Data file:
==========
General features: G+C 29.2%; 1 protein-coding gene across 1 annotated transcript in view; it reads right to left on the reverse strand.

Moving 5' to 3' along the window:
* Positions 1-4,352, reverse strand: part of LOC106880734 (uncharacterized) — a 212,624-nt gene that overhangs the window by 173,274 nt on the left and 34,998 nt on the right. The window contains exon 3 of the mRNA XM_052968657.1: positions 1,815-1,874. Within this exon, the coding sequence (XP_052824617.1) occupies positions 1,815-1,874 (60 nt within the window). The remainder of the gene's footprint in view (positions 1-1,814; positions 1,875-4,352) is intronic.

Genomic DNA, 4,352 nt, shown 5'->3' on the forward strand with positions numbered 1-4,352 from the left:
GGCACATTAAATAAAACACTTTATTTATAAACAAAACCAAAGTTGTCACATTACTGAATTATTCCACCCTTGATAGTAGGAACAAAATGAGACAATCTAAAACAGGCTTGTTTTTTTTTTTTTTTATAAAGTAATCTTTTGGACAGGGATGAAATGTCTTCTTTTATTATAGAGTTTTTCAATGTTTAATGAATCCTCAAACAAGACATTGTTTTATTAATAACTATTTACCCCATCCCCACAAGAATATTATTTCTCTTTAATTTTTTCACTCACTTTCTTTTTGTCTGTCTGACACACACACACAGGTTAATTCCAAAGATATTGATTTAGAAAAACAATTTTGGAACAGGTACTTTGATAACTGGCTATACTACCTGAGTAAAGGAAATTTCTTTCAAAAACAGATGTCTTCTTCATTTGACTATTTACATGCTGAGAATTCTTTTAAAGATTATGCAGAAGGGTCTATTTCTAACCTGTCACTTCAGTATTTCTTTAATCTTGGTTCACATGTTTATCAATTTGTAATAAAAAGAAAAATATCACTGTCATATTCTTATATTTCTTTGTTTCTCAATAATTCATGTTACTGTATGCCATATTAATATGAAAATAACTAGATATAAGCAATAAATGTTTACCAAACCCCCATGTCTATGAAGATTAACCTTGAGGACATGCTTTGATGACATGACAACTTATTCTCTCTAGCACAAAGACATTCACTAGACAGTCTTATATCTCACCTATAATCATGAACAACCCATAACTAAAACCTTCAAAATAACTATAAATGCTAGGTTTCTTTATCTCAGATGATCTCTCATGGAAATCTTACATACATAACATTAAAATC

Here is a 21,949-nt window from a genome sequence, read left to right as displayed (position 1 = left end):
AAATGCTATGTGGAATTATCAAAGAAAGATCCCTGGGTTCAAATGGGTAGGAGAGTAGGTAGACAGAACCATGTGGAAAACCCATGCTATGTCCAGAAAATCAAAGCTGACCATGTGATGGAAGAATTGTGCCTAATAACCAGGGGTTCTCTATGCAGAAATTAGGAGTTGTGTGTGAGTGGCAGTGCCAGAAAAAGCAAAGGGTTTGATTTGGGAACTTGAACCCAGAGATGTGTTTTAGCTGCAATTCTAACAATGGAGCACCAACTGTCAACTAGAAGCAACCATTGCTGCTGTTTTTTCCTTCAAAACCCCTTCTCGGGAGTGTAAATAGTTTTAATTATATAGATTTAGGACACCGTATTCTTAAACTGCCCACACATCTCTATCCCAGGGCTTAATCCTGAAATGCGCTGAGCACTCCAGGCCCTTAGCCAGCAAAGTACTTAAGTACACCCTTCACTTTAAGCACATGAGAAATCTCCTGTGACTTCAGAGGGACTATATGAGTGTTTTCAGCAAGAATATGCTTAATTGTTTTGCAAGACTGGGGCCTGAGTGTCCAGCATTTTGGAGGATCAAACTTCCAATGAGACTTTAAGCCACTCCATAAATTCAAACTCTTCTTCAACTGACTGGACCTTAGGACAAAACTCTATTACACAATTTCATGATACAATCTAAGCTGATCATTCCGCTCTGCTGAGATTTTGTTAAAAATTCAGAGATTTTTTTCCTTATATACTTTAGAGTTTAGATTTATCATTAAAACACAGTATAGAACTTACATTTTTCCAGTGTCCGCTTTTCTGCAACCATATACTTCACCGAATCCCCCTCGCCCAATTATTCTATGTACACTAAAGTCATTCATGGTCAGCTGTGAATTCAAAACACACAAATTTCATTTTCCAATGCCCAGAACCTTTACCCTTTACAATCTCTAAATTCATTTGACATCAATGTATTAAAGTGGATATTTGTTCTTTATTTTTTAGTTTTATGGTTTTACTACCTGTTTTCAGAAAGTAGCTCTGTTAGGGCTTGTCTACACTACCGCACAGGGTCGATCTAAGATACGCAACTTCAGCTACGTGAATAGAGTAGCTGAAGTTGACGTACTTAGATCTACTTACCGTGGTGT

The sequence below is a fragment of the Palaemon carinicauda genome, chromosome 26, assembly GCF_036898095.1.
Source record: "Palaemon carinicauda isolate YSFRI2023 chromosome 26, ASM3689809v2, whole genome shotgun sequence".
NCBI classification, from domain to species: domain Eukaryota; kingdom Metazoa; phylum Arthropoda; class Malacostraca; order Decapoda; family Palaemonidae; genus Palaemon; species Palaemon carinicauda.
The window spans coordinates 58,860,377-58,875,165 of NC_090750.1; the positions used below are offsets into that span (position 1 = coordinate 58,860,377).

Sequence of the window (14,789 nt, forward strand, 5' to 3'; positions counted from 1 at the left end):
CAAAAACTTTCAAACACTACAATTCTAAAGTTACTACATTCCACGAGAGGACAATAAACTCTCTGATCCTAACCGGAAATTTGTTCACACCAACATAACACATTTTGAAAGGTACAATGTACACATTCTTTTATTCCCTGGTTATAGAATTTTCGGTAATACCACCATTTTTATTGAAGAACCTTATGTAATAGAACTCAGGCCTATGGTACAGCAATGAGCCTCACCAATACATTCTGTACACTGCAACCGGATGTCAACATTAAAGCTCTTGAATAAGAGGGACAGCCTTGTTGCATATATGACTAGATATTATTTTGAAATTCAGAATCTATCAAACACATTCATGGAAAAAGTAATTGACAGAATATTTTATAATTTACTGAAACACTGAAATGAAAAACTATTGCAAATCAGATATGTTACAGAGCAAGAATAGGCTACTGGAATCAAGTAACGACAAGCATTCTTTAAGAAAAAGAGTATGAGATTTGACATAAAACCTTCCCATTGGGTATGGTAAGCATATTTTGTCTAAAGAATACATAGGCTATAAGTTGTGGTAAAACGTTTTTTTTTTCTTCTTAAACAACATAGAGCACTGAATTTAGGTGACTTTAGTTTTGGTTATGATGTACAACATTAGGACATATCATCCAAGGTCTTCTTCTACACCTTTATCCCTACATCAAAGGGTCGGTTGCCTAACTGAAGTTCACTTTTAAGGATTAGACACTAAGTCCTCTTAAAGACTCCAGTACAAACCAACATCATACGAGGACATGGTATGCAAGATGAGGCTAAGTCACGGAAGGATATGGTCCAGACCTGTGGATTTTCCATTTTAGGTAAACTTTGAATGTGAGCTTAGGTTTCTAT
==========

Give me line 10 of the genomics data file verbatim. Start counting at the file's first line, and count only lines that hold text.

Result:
NCBI classification, from domain to species: domain Eukaryota; kingdom Metazoa; phylum Arthropoda; class Malacostraca; order Decapoda; family Palaemonidae; genus Palaemon; species Palaemon carinicauda.